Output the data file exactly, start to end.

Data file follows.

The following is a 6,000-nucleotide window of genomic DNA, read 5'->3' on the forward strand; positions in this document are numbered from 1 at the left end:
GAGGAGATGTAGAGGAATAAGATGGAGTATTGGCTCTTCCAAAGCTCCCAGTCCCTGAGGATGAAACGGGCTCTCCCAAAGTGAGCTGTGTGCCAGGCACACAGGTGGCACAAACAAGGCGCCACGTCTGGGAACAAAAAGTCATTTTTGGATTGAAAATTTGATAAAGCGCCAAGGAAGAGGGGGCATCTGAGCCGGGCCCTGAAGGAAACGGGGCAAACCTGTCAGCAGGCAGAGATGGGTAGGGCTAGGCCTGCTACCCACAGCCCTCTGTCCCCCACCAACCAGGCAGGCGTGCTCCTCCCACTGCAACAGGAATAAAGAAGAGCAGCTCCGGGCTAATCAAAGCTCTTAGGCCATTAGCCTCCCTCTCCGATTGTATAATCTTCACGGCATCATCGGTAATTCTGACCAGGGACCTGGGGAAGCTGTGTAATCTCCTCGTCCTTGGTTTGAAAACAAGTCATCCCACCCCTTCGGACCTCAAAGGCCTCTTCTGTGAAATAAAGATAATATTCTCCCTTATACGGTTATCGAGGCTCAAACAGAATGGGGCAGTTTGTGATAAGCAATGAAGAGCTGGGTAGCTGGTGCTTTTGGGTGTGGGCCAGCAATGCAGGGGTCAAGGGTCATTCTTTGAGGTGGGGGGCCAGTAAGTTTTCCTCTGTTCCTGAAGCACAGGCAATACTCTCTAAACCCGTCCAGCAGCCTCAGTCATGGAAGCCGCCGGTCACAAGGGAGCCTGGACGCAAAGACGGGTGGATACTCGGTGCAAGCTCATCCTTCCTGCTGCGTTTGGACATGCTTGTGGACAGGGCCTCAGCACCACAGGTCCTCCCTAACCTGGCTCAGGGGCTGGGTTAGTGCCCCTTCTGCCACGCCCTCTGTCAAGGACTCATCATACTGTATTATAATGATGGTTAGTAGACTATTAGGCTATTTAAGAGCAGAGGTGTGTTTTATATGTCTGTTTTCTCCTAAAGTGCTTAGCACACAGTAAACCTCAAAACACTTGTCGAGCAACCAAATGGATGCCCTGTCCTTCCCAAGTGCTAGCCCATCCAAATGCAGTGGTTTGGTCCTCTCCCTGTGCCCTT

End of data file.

The following is a 6,000-nucleotide window of genomic DNA, read 5'->3' on the forward strand; positions in this document are numbered from 1 at the left end:
GAGGAGATGTAGAGGAATAAGATGGAGTATTGGCTCTTCCAAAGCTCCCAGTCCCTGAGGATGAAACGGGCTCTCCCAAAGTGAGCTGTGTGCCAGGCACACAGGTGGCACAAACAAGGCGCCACGTCTGGGAACAAAAAGTCATTTTTGGATTGAAAATTTGATAAAGCGCCAAGGAAGAGGGGGCATCTGAGCCGGGCCCTGAAGGAAACGGGGCAAACCTGTCAGCAGGCAGAGATGGGTAGGGCTAGGCCTGCTACCCACAGCCCTCTGTCCCCCACCAACCAGGCAGGCGTGCTCCTCCCACTGCAACAGGAATAAAGAAGAGCAGCTCCGGGCTAATCAAAGCTCTTAGGCCATTAGCCTCCCTCTCCGATTGTATAATCTTCACGGCATCATCGGTAATTCTGACCAGGGACCTGGGGAAGCTGTGTAATCTCCTCGTCCTTGGTTTGAAAACAAGTCATCCCACCCCTTCGGACCTCAAAGGCCTCTTCTGTGAAATAAAGATAATATTCTCCCTTATACGGTTATCGAGGCTCAAACAGAATGGGGCAGTTTGTGATAAGCAATGAAGAGCTGGGTAGCTGGTGCTTTTGGGTGTGGGCCAGCAATGCAGGGGTCAAGGGTCATTCTTTGAGGTGGGGGGCCAGTAAGTTTTCCTCTGTTCCTGAAGCACAGGCAATACTCTCTAAACCCGTCCAGCAGCCTCAGTCATGGAAGCCGCCGGTCACAAGGGAGCCTGGACGCAAAGACGGGTGGATACTCGGTGCAAGCTCATCCTTCCTGCTGCGTTTGGACATGCTTGTGGACAGGGCCTCAGCACCACAGGTCCTCCCTAACCTGGCTCAGGGGCTGGGTTAGTGCCCCTTCTGCCACGCCCTCTGTCAAGGACTCATCATACTGTATTATAATGATGGTTAGTAGACTATTAGGCTATTTAAGAGCAGAGGTGTGTTTTATATGTCTGTTTTCTCCTAAAGTGCTTAGCACACAGTAAACCTCAAAACACTTGTCGAGCAACCAAATGGATGCCCTGTCCTTCCCAAGTGCTAGCCCATCCAAATGCAGTGGTTTGGTCCTCTCCCTGTGCCCTT